Mike Lane (Portland State University) suggested it as an eLearning tool.

·        Wimba Learning Classroom –  http://www.wimba.com/products/integration.php    (license fee) audio and video
Ron Paige (Cleveland State Community College)  replied, “Our small community college is entering the second year of a contract with Wimba Live Classroom (and Wimba Voice Tools, as well). I have played with Vyew — free at the basic level — but find Wimba LC ideal for our distance learning needs. The App Share feature makes it more than a distance learning tool, however. I have instructors using LC both in the classroom and across the county. The new version of Wimba LC (V5.2) includes protocols for multiple types of video input (more than just your webcam), which is a useful feature.          

·         Transparent Language  http://www.transparent.com  
Melanie Reed (IUPUI) writes, “note the upper left link for Educators, the Blogs down center page, and this link for Educators at the bottom: http://www.transparent.com/educators/index.htm” , and adds “
BYKI, is part of this online program and the “lite” version can be downloaded for language labs for free: http://www.byki.com/  It also features a Web 2.0 Widget tool with a word-a-day that can be installed on the desktop.”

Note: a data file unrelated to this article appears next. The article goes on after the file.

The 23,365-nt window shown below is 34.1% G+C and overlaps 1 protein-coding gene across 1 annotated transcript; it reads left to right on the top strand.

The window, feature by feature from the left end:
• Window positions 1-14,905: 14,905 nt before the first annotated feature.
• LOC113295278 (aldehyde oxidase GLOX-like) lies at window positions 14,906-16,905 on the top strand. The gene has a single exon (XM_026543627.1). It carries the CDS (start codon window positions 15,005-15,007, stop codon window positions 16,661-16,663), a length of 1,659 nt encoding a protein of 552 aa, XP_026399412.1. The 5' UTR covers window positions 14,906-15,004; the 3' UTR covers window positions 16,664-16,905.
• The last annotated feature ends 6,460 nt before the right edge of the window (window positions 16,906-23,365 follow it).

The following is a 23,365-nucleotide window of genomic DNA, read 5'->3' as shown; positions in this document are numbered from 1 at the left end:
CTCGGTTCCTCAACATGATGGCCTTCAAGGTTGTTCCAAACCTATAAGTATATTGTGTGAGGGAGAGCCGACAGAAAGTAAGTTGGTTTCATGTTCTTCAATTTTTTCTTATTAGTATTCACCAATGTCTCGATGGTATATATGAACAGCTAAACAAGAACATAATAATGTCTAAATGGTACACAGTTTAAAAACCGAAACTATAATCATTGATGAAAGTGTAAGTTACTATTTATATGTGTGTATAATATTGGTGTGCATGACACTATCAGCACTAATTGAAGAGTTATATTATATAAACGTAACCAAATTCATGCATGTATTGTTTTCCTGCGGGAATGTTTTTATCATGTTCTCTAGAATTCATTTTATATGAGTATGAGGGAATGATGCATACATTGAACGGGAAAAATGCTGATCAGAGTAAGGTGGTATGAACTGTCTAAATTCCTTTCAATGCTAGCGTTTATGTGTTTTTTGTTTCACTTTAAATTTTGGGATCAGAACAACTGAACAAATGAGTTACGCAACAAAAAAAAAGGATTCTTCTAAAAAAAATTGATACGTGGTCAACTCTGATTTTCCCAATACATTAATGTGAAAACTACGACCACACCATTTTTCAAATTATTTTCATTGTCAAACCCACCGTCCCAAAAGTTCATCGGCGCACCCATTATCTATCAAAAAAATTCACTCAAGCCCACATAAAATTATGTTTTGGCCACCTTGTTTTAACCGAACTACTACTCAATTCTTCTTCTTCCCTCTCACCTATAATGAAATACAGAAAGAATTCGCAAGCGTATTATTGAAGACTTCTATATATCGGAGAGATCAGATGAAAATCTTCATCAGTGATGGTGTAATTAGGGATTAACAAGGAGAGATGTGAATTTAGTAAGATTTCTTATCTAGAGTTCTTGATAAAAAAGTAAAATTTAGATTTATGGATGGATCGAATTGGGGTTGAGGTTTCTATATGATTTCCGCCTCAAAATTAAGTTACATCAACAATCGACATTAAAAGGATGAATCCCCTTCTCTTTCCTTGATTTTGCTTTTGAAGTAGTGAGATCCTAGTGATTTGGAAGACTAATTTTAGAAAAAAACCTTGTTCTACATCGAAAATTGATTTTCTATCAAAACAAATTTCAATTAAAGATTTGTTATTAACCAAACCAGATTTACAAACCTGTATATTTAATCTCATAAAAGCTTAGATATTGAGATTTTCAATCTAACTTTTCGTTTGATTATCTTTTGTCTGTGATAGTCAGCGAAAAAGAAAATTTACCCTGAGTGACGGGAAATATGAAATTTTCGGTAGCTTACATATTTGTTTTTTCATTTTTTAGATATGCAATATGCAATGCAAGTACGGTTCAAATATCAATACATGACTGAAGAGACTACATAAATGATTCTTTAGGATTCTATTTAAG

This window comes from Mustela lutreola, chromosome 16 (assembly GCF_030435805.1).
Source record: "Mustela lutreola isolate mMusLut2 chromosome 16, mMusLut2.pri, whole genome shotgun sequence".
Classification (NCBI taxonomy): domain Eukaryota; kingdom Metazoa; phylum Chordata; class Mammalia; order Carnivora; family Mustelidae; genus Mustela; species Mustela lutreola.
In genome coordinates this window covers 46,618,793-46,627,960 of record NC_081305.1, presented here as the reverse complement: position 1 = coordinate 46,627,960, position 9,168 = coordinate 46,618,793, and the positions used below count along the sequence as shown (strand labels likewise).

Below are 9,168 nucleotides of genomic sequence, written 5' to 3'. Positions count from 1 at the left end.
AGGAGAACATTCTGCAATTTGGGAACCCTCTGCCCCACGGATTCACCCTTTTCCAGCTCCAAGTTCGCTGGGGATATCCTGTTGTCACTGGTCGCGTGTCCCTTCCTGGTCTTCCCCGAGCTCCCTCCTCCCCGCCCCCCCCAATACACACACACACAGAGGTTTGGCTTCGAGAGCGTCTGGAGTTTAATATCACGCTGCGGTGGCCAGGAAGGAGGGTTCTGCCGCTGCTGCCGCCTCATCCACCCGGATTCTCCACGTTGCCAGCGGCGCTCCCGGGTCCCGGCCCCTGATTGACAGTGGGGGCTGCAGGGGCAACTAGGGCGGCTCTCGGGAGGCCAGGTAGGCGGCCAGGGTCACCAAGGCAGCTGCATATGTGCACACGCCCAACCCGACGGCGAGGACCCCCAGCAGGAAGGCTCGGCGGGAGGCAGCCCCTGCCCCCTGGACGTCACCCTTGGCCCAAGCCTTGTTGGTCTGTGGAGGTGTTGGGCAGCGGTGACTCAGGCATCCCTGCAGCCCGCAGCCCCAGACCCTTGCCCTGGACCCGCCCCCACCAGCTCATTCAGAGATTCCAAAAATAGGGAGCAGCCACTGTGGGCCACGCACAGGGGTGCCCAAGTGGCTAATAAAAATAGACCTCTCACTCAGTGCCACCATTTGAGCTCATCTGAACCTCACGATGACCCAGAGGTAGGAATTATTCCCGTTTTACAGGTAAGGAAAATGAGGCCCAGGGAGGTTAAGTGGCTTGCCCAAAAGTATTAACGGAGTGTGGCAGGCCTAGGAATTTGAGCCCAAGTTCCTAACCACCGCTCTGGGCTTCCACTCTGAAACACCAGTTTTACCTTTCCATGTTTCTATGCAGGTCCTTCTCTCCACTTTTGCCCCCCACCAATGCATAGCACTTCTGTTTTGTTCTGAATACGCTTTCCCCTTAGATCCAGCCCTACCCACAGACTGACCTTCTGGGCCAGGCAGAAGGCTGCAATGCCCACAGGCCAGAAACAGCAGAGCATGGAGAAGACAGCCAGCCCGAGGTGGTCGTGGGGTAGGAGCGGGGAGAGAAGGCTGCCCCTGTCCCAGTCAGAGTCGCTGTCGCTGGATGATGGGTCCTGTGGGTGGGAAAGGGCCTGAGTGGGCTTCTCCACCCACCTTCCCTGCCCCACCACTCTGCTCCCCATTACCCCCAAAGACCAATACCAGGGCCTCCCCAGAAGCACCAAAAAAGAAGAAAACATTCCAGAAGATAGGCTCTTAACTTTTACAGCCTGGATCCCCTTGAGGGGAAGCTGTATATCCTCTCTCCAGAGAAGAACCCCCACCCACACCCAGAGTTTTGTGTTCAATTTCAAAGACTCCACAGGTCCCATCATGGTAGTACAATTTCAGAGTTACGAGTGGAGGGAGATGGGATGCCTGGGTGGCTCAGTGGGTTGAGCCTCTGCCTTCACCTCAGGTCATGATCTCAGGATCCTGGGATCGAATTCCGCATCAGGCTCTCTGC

Asynchronous:

·         Voice Thread – http://voicethread.com/   (free)  audio and video
Suggested by 
Susan Woerner (SUNY Broome) and Clark Shah-Nelson (SUNY Delhi). 

·         YakPackhttp://www.yackpack.com/   (free) audio and image (no video, as far as I can determine.)  This application looks interesting and Clark Shah-Nelson (SUNY Delhi) recommended it as a possibility.   I’d like to try it.

·         Flickr or a wiki (in general)  http://www.flickr.com 
Susan Woerner (SUNY Broome) mentioned, The other possibility is Flickr since they now have the capacity to include video. It might cost some though because she’s talking about some pretty big storage needs. But that does include the ability to privatize so just she and her class can use it. Otherwise, she could explore using a wiki where she can store video clips. With a wiki she might be able to give each student her/his own page or group students together, etc.”